How UI design can define the wider interior theme
The 1988 Fiat Tipo was always the bridesmaid: it replaced the Bertone designed Strada, a defining first generation hatchback with distinct theme and expressive detailing (if still in many ways an unsung hero of Italian design); and it sat in the Fiat range above Guigiaro’s Uno that was critically and commercially a big design. But the Tipo elevated its more recognised siblings’ rationalist Italian design approach further, particularly in its interior, in a way we now see rarely.
Designed by the proliferate Ercole Spada during his time at I.D.E.A Institute, the Tipo debuted with a dashboard / instrument panel (IP) design that on higher specification versions featured an exclusively digital display. Going further than the Opel Astra, Chevrolet Corvette and Audi Quattro had done a few years previously, the Tipo not only had pure digital display, its entire design theme stepped from this new approach with horizontal slots in which shallow recessed screens were shrouded to ensure they could be seen even in bright light. This linear and rationalist approach was consistent with the rest of the interior, and exterior, as was its packaging design that realised more space in its footprint than any contemporary competitor.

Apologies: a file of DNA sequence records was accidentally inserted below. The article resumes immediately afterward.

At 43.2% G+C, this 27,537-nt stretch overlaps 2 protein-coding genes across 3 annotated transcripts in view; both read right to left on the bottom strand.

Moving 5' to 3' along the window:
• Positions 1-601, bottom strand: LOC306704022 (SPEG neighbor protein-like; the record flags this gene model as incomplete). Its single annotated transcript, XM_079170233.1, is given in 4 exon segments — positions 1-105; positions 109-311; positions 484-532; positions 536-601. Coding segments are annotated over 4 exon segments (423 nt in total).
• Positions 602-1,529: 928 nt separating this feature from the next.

Today digital instruments are increasingly the norm, but the vernacular of the interior rarely steps from them as emphatically as it did with the Tipo. Whilst it’s from another time, and features displays a long way from the TFT and OLED screens of today, the original Fiat Tipo interior still shows better than most contemporary designs how interior design can more closely embrace User Interface (UI) design as a central theme.